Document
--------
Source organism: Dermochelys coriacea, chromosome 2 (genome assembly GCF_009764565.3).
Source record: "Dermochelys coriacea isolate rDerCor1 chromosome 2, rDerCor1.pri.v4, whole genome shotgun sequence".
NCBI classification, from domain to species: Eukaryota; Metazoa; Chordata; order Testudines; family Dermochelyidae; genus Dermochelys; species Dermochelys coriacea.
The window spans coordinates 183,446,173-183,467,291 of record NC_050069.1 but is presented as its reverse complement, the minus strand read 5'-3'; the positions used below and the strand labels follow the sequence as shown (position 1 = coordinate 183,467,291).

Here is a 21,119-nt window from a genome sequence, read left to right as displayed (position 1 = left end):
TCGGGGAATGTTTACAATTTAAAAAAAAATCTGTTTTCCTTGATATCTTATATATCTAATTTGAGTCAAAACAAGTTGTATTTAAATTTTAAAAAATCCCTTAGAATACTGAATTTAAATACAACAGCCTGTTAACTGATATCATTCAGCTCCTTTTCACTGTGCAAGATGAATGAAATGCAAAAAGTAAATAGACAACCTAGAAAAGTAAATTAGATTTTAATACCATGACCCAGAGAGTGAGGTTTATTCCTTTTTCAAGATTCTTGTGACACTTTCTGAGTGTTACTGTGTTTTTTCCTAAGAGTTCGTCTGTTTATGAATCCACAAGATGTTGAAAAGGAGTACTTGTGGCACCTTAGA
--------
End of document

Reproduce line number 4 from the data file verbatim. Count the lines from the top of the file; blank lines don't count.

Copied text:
The window spans coordinates 183,446,173-183,467,291 of record NC_050069.1 but is presented as its reverse complement, the minus strand read 5'-3'; the positions used below and the strand labels follow the sequence as shown (position 1 = coordinate 183,467,291).